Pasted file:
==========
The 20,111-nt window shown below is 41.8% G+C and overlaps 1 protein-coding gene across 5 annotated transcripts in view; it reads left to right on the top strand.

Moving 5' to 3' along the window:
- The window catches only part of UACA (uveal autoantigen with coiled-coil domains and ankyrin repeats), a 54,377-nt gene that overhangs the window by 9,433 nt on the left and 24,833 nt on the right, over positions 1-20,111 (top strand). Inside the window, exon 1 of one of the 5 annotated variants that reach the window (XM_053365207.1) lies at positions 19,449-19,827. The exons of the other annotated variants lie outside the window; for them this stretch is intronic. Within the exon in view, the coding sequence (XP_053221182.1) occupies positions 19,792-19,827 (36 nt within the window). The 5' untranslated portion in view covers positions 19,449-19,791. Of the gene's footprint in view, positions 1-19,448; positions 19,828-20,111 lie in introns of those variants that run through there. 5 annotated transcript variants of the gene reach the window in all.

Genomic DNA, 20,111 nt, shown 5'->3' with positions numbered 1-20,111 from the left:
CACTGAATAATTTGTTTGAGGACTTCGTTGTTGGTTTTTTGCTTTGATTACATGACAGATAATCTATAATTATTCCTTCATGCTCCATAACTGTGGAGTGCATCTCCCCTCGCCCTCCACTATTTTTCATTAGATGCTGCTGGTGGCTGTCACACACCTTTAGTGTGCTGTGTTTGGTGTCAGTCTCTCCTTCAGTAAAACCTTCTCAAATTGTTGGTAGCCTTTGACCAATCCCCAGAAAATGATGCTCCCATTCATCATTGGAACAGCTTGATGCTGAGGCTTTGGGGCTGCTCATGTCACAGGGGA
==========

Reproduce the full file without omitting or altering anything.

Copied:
The 20,111-nt window shown below is 41.8% G+C and overlaps 1 protein-coding gene across 5 annotated transcripts in view; it reads left to right on the top strand.

Moving 5' to 3' along the window:
- The window catches only part of UACA (uveal autoantigen with coiled-coil domains and ankyrin repeats), a 54,377-nt gene that overhangs the window by 9,433 nt on the left and 24,833 nt on the right, over positions 1-20,111 (top strand). Inside the window, exon 1 of one of the 5 annotated variants that reach the window (XM_053365207.1) lies at positions 19,449-19,827. The exons of the other annotated variants lie outside the window; for them this stretch is intronic. Within the exon in view, the coding sequence (XP_053221182.1) occupies positions 19,792-19,827 (36 nt within the window). The 5' untranslated portion in view covers positions 19,449-19,791. Of the gene's footprint in view, positions 1-19,448; positions 19,828-20,111 lie in introns of those variants that run through there. 5 annotated transcript variants of the gene reach the window in all.

Genomic DNA, 20,111 nt, shown 5'->3' with positions numbered 1-20,111 from the left:
CACTGAATAATTTGTTTGAGGACTTCGTTGTTGGTTTTTTGCTTTGATTACATGACAGATAATCTATAATTATTCCTTCATGCTCCATAACTGTGGAGTGCATCTCCCCTCGCCCTCCACTATTTTTCATTAGATGCTGCTGGTGGCTGTCACACACCTTTAGTGTGCTGTGTTTGGTGTCAGTCTCTCCTTCAGTAAAACCTTCTCAAATTGTTGGTAGCCTTTGACCAATCCCCAGAAAATGATGCTCCCATTCATCATTGGAACAGCTTGATGCTGAGGCTTTGGGGCTGCTCATGTCACAGGGGA